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Mass. Housing Economist Cautiously Not Pessimistic

This article is more than 12 years old.

As the national housing market seems mired in quicksand, sinking slowly as the biggest season for home sales approaches, a Massachusetts housing economist feels less gloomy about the Bay State market.

Karl "Chip" Case, whose namesake Standard & Poor's Case-Shiller Home Price Index has fallen 1 percent since December, says the Boston housing market is better off than most metropolitan markets nationally.

"Boston didn't have as much overbuilding, and certainly nothing like the foreclosure activity as Florida, Nevada and Arizona," Case said. "I think we're on the same path out of the last cycle [in the early 1990s], and that turned out pretty well."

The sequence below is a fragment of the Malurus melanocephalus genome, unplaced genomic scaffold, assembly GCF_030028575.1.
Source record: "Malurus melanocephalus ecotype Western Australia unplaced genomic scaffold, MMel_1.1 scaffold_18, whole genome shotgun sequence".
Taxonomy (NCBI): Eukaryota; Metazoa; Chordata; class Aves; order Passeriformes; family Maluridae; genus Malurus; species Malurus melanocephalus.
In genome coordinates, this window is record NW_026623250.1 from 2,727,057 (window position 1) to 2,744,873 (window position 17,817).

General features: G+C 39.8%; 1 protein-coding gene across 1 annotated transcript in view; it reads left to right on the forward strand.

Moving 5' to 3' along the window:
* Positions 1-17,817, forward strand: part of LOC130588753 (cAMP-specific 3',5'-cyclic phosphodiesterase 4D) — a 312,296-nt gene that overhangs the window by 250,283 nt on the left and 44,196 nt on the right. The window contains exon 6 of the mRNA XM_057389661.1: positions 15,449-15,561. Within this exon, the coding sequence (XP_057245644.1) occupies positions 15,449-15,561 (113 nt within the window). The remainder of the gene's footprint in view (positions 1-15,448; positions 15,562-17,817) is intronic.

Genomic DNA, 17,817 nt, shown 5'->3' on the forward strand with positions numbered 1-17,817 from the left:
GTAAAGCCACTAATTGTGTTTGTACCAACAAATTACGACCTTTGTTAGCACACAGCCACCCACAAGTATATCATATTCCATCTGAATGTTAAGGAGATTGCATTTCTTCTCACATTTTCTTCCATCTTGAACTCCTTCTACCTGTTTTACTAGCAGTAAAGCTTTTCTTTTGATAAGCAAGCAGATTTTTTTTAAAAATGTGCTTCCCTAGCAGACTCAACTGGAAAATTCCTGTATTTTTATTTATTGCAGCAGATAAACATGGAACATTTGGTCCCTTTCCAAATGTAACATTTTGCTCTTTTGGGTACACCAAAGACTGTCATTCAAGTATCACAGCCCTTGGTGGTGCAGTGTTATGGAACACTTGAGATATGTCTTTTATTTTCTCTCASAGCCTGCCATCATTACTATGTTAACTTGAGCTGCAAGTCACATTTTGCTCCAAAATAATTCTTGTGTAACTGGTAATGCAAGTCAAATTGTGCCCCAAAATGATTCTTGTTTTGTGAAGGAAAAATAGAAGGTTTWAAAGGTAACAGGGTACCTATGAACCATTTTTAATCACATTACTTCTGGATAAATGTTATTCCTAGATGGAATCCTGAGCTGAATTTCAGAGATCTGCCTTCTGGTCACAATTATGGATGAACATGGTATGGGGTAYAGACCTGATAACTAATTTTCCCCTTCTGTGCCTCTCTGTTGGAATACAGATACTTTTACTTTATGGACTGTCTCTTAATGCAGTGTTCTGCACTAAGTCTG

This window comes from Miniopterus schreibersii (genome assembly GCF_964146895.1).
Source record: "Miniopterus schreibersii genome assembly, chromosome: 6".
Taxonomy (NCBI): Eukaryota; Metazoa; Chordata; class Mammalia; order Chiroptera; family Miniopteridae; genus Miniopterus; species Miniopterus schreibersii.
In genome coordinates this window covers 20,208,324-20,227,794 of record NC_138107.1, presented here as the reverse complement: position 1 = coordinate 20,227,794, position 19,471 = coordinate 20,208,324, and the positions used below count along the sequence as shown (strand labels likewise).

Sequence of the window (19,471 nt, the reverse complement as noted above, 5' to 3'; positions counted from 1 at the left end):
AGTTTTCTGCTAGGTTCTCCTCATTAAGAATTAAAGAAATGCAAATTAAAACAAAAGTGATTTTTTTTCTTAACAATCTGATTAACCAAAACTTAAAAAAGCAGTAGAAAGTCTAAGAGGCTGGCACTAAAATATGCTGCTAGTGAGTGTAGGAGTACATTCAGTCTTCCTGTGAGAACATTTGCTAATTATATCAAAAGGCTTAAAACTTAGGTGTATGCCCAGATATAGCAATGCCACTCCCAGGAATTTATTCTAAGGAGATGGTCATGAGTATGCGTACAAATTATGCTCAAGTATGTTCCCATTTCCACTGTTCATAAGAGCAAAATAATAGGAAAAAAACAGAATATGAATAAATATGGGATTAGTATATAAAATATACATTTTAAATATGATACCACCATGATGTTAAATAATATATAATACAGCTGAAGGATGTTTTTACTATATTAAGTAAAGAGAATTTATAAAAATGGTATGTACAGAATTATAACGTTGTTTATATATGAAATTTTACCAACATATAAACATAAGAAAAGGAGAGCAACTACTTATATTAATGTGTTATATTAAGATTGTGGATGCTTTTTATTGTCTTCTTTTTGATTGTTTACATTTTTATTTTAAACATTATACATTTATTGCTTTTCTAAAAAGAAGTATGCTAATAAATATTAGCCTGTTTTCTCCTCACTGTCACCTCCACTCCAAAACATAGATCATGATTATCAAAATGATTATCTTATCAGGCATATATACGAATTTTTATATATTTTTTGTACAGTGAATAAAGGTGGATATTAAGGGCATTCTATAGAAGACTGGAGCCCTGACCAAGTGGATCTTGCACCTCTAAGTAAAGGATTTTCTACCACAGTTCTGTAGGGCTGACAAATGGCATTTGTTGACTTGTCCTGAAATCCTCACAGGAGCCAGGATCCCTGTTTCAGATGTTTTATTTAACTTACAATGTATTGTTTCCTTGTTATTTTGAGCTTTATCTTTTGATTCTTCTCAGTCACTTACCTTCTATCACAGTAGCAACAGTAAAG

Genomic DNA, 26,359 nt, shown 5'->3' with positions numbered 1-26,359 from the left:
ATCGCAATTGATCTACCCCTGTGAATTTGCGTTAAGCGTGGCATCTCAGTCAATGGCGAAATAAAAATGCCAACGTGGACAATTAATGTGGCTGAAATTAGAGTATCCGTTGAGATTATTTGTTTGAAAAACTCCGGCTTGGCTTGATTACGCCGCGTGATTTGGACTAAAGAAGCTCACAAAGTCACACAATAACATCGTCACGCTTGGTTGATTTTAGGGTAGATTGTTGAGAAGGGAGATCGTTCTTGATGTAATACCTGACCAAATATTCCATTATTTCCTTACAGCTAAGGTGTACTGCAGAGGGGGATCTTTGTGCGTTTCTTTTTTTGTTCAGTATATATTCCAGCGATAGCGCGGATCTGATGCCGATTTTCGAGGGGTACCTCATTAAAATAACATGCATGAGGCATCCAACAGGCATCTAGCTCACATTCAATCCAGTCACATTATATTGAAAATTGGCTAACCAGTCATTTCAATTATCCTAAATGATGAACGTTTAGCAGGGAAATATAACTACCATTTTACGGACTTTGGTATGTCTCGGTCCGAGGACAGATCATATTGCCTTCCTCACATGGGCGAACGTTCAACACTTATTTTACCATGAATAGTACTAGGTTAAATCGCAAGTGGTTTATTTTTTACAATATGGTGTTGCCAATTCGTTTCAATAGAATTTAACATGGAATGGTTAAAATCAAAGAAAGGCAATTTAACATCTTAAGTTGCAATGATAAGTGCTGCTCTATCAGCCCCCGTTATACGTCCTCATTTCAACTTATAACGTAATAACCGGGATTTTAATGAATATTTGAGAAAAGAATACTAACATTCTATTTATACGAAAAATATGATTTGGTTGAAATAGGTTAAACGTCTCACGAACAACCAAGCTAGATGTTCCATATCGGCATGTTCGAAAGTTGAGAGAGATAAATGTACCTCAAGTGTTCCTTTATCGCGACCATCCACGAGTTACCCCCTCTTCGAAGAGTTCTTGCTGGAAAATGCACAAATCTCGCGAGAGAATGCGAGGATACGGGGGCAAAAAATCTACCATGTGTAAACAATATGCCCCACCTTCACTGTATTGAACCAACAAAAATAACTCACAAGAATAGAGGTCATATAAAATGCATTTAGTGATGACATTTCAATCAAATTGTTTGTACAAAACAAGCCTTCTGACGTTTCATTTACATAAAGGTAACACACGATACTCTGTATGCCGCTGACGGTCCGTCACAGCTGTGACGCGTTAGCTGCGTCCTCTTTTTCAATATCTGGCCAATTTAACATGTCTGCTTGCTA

While many economists say home prices will drop more before they appreciate, Case isn't so sure Massachusetts home prices will get worse before they get better. But he concedes they could.

"It's less likely here, but it's not out of the question," the Wellesley College emeritus economist said. "Before you buy a house, consumers have to be in a pretty good mood. And the banks have to offer credit, too. So there's still a lot of moguls on the way down the hill."

This program aired on March 30, 2011. The audio for this program is not available.

Curt Nickisch Business & Technology Reporter
Curt Nickisch was formerly WBUR's business and technology reporter.



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